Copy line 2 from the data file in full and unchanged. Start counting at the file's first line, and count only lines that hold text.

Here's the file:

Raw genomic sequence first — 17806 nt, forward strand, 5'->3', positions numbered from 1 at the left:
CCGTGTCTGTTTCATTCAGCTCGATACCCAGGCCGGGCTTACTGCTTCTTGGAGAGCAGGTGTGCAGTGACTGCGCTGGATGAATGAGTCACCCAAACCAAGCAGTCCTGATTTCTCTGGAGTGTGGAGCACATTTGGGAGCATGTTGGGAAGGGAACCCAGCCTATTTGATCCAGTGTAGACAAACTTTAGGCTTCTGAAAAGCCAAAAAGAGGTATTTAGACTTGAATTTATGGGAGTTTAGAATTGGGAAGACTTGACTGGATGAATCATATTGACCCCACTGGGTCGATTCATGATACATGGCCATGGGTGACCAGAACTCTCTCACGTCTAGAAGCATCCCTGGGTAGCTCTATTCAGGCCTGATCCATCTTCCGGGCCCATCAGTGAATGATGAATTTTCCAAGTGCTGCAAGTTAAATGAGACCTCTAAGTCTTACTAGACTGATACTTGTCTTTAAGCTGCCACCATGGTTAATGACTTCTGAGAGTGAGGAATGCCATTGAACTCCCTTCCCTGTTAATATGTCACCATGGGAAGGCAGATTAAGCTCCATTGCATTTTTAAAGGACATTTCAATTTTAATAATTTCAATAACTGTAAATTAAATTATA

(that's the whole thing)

CCGTGTCTGTTTCATTCAGCTCGATACCCAGGCCGGGCTTACTGCTTCTTGGAGAGCAGGTGTGCAGTGACTGCGCTGGATGAATGAGTCACCCAAACCAAGCAGTCCTGATTTCTCTGGAGTGTGGAGCACATTTGGGAGCATGTTGGGAAGGGAACCCAGCCTATTTGATCCAGTGTAGACAAACTTTAGGCTTCTGAAAAGCCAAAAAGAGGTATTTAGACTTGAATTTATGGGAGTTTAGAATTGGGAAGACTTGACTGGATGAATCATATTGACCCCACTGGGTCGATTCATGATACATGGCCATGGGTGACCAGAACTCTCTCACGTCTAGAAGCATCCCTGGGTAGCTCTATTCAGGCCTGATCCATCTTCCGGGCCCATCAGTGAATGATGAATTTTCCAAGTGCTGCAAGTTAAATGAGACCTCTAAGTCTTACTAGACTGATACTTGTCTTTAAGCTGCCACCATGGTTAATGACTTCTGAGAGTGAGGAATGCCATTGAACTCCCTTCCCTGTTAATATGTCACCATGGGAAGGCAGATTAAGCTCCATTGCATTTTTAAAGGACATTTCAATTTTAATAATTTCAATAACTGTAAATTAAATTATA